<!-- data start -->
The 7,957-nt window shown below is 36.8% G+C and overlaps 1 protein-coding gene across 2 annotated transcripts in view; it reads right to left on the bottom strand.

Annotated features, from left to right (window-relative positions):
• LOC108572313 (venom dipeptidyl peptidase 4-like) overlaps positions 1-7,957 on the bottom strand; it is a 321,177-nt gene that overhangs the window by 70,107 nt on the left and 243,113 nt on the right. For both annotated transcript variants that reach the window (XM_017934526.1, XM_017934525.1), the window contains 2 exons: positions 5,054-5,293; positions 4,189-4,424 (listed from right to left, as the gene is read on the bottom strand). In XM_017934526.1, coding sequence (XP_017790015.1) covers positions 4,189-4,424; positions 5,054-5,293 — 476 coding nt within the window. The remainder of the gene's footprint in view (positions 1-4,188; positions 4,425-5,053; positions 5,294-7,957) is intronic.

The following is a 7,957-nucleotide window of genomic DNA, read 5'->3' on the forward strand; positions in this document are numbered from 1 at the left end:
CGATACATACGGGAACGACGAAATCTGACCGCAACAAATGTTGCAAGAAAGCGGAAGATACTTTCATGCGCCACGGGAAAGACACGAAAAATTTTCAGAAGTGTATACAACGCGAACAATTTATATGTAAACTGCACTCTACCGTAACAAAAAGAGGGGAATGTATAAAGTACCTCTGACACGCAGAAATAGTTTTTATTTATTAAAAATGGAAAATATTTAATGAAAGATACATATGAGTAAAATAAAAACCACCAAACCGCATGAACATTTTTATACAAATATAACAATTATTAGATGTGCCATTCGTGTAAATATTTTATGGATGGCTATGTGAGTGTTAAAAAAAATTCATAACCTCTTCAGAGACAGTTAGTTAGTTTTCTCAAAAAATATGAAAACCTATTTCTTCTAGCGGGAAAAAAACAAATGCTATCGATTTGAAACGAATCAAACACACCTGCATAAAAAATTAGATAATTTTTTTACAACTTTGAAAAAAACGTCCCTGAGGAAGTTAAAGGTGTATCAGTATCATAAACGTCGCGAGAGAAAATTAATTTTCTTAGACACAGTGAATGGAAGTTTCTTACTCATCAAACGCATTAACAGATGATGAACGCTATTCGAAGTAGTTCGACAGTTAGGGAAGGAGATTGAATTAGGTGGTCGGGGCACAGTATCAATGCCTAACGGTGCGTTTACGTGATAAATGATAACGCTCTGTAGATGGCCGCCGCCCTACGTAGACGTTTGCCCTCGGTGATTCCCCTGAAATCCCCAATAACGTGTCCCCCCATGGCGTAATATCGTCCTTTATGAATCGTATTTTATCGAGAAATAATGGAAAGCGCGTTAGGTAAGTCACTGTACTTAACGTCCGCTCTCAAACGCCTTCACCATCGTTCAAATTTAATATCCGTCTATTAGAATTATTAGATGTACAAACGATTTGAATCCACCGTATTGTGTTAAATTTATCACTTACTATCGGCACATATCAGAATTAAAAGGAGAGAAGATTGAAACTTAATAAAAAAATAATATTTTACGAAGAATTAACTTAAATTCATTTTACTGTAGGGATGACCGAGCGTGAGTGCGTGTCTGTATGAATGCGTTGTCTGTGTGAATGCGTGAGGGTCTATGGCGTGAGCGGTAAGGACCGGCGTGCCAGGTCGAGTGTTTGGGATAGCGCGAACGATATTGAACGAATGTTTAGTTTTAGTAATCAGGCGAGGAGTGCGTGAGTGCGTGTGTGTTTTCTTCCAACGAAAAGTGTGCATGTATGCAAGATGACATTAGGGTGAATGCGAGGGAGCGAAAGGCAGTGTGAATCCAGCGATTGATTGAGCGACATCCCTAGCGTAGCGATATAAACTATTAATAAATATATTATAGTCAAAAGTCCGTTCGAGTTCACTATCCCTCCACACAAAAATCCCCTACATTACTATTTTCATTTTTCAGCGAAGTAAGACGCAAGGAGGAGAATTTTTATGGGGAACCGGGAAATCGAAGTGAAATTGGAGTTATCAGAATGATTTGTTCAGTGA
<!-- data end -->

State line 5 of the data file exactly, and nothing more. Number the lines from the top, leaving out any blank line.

CGATACATACGGGAACGACGAAATCTGACCGCAACAAATGTTGCAAGAAAGCGGAAGATACTTTCATGCGCCACGGGAAAGACACGAAAAATTTTCAGAAGTGTATACAACGCGAACAATTTATATGTAAACTGCACTCTACCGTAACAAAAAGAGGGGAATGTATAAAGTACCTCTGACACGCAGAAATAGTTTTTATTTATTAAAAATGGAAAATATTTAATGAAAGATACATATGAGTAAAATAAAAACCACCAAACCGCATGAACATTTTTATACAAATATAACAATTATTAGATGTGCCATTCGTGTAAATATTTTATGGATGGCTATGTGAGTGTTAAAAAAAATTCATAACCTCTTCAGAGACAGTTAGTTAGTTTTCTCAAAAAATATGAAAACCTATTTCTTCTAGCGGGAAAAAAACAAATGCTATCGATTTGAAACGAATCAAACACACCTGCATAAAAAATTAGATAATTTTTTTACAACTTTGAAAAAAACGTCCCTGAGGAAGTTAAAGGTGTATCAGTATCATAAACGTCGCGAGAGAAAATTAATTTTCTTAGACACAGTGAATGGAAGTTTCTTACTCATCAAACGCATTAACAGATGATGAACGCTATTCGAAGTAGTTCGACAGTTAGGGAAGGAGATTGAATTAGGTGGTCGGGGCACAGTATCAATGCCTAACGGTGCGTTTACGTGATAAATGATAACGCTCTGTAGATGGCCGCCGCCCTACGTAGACGTTTGCCCTCGGTGATTCCCCTGAAATCCCCAATAACGTGTCCCCCCATGGCGTAATATCGTCCTTTATGAATCGTATTTTATCGAGAAATAATGGAAAGCGCGTTAGGTAAGTCACTGTACTTAACGTCCGCTCTCAAACGCCTTCACCATCGTTCAAATTTAATATCCGTCTATTAGAATTATTAGATGTACAAACGATTTGAATCCACCGTATTGTGTTAAATTTATCACTTACTATCGGCACATATCAGAATTAAAAGGAGAGAAGATTGAAACTTAATAAAAAAATAATATTTTACGAAGAATTAACTTAAATTCATTTTACTGTAGGGATGACCGAGCGTGAGTGCGTGTCTGTATGAATGCGTTGTCTGTGTGAATGCGTGAGGGTCTATGGCGTGAGCGGTAAGGACCGGCGTGCCAGGTCGAGTGTTTGGGATAGCGCGAACGATATTGAACGAATGTTTAGTTTTAGTAATCAGGCGAGGAGTGCGTGAGTGCGTGTGTGTTTTCTTCCAACGAAAAGTGTGCATGTATGCAAGATGACATTAGGGTGAATGCGAGGGAGCGAAAGGCAGTGTGAATCCAGCGATTGATTGAGCGACATCCCTAGCGTAGCGATATAAACTATTAATAAATATATTATAGTCAAAAGTCCGTTCGAGTTCACTATCCCTCCACACAAAAATCCCCTACATTACTATTTTCATTTTTCAGCGAAGTAAGACGCAAGGAGGAGAATTTTTATGGGGAACCGGGAAATCGAAGTGAAATTGGAGTTATCAGAATGATTTGTTCAGTGA